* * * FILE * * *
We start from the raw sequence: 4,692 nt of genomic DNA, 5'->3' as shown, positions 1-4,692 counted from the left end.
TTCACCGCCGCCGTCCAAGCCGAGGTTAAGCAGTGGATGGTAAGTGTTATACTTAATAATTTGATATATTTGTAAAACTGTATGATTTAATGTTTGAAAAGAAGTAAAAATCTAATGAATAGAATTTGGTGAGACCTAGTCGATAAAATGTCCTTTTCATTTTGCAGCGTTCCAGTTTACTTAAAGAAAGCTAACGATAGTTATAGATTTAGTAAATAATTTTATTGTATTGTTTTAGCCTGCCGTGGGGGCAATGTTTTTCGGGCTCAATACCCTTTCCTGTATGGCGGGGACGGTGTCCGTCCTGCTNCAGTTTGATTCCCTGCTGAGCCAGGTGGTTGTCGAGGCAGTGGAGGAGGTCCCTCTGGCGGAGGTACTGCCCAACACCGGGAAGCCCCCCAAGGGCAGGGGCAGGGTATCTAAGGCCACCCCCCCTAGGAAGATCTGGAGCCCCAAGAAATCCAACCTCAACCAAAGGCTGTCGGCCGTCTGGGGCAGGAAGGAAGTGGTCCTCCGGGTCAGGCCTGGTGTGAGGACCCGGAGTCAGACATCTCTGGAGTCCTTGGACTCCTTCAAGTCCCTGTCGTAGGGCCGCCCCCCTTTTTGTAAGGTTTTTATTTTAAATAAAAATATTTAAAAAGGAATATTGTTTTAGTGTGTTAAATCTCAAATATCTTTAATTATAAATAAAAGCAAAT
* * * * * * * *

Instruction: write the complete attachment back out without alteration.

We start from the raw sequence: 4,692 nt of genomic DNA, 5'->3' as shown, positions 1-4,692 counted from the left end.
TTCACCGCCGCCGTCCAAGCCGAGGTTAAGCAGTGGATGGTAAGTGTTATACTTAATAATTTGATATATTTGTAAAACTGTATGATTTAATGTTTGAAAAGAAGTAAAAATCTAATGAATAGAATTTGGTGAGACCTAGTCGATAAAATGTCCTTTTCATTTTGCAGCGTTCCAGTTTACTTAAAGAAAGCTAACGATAGTTATAGATTTAGTAAATAATTTTATTGTATTGTTTTAGCCTGCCGTGGGGGCAATGTTTTTCGGGCTCAATACCCTTTCCTGTATGGCGGGGACGGTGTCCGTCCTGCTNCAGTTTGATTCCCTGCTGAGCCAGGTGGTTGTCGAGGCAGTGGAGGAGGTCCCTCTGGCGGAGGTACTGCCCAACACCGGGAAGCCCCCCAAGGGCAGGGGCAGGGTATCTAAGGCCACCCCCCCTAGGAAGATCTGGAGCCCCAAGAAATCCAACCTCAACCAAAGGCTGTCGGCCGTCTGGGGCAGGAAGGAAGTGGTCCTCCGGGTCAGGCCTGGTGTGAGGACCCGGAGTCAGACATCTCTGGAGTCCTTGGACTCCTTCAAGTCCCTGTCGTAGGGCCGCCCCCCTTTTTGTAAGGTTTTTATTTTAAATAAAAATATTTAAAAAGGAATATTGTTTTAGTGTGTTAAATCTCAAATATCTTTAATTATAAATAAAAGCAAAT